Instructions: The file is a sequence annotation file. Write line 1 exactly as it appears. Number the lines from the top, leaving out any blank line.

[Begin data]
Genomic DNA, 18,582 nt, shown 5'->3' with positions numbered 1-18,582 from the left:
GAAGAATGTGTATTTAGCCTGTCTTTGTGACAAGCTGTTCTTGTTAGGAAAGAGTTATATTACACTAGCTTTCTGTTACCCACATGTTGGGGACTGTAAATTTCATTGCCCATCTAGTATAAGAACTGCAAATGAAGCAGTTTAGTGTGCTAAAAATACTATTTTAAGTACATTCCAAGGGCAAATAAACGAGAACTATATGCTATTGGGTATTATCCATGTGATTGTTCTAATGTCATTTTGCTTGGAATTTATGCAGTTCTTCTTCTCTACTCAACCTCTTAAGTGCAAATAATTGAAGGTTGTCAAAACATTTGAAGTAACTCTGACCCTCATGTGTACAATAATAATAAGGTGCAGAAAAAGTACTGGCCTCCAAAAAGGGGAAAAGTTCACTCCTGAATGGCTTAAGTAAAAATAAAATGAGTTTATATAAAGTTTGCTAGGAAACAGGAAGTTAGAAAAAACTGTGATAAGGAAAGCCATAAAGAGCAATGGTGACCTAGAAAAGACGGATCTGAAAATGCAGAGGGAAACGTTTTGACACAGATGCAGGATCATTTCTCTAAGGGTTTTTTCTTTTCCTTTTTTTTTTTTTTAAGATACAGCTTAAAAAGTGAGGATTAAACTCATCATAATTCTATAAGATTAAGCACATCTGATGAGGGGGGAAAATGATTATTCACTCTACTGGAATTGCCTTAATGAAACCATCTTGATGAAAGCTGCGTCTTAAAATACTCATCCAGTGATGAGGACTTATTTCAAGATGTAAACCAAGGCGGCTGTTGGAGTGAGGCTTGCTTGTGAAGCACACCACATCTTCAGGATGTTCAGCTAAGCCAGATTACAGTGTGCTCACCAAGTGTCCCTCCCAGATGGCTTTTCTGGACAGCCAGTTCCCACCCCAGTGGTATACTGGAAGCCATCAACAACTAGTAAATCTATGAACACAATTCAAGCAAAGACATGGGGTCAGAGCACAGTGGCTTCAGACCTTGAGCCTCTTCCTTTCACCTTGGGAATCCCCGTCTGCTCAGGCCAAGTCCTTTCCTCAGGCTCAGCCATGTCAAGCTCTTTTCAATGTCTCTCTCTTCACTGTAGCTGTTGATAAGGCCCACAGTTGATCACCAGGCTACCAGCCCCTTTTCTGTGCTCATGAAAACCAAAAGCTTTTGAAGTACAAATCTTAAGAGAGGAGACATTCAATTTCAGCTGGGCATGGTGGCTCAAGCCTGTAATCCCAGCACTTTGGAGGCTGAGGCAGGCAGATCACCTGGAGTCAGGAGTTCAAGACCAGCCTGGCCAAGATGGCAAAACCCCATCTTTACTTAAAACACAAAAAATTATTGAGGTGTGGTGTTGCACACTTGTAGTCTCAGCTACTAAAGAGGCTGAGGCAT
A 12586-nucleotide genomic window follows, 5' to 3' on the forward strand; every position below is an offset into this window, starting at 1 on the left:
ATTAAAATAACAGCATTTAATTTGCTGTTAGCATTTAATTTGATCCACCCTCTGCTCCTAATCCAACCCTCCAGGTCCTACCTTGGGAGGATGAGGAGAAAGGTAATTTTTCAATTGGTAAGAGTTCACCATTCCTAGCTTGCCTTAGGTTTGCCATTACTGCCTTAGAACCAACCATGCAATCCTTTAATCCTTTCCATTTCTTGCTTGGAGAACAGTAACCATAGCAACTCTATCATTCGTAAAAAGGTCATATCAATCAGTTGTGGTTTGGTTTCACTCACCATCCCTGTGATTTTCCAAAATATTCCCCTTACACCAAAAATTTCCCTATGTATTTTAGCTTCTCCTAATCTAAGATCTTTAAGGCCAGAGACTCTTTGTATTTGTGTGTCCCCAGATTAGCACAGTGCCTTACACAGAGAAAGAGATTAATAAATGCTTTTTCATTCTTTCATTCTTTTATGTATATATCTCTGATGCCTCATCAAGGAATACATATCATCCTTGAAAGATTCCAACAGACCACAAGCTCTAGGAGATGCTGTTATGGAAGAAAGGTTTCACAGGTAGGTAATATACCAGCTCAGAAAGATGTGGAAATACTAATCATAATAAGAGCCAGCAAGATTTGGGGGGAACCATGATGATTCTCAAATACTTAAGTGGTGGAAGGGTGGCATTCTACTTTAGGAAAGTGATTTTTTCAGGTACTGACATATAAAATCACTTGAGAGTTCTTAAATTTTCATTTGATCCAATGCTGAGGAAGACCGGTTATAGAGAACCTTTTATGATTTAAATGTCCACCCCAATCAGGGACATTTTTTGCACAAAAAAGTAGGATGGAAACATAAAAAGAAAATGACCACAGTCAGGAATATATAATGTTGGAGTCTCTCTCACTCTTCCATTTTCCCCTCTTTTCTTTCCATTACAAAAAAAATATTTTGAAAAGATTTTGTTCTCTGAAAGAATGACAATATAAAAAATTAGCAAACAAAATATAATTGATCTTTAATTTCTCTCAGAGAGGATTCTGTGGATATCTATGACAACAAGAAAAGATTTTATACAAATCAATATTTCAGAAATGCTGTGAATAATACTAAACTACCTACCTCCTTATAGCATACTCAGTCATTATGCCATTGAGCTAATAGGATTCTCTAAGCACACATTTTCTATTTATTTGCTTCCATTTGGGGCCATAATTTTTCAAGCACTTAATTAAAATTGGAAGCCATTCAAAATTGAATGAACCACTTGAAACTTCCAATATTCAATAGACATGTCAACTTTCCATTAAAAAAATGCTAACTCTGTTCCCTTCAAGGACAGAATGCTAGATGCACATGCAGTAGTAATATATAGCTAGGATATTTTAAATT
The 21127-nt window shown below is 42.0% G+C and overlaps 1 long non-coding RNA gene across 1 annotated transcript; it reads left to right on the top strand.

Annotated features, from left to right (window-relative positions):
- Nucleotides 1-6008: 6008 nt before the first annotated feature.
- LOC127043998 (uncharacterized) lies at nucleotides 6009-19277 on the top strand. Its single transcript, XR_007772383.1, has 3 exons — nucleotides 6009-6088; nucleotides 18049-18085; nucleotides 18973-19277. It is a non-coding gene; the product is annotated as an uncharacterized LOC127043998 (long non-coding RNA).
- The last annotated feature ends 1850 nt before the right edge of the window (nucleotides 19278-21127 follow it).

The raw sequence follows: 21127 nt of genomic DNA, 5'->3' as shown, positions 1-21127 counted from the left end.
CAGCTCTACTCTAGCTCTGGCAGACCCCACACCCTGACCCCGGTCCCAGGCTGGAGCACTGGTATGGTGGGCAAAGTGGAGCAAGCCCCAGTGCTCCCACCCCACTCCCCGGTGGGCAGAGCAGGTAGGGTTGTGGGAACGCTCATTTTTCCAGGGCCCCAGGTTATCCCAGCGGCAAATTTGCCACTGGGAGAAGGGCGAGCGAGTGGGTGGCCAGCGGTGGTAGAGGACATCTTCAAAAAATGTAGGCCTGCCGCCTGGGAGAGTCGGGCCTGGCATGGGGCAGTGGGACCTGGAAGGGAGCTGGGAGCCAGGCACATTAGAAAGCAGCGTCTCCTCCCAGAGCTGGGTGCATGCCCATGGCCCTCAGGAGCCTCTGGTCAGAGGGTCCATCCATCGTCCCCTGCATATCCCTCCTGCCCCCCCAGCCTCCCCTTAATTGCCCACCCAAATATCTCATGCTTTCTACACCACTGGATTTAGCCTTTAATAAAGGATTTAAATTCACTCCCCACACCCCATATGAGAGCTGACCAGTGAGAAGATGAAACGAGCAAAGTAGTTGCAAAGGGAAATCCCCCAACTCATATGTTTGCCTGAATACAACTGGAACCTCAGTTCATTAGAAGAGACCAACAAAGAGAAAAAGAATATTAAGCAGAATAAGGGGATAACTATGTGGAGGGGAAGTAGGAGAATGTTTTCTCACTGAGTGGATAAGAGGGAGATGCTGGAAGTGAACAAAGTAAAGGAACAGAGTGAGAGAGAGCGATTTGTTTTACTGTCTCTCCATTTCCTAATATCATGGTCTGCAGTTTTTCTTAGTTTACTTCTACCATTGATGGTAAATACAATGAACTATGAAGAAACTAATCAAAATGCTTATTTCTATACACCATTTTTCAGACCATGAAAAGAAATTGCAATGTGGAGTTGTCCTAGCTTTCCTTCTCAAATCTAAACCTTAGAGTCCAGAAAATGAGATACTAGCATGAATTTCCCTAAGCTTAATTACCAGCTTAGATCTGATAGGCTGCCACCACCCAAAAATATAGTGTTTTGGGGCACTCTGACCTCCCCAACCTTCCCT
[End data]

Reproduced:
Genomic DNA, 18,582 nt, shown 5'->3' with positions numbered 1-18,582 from the left: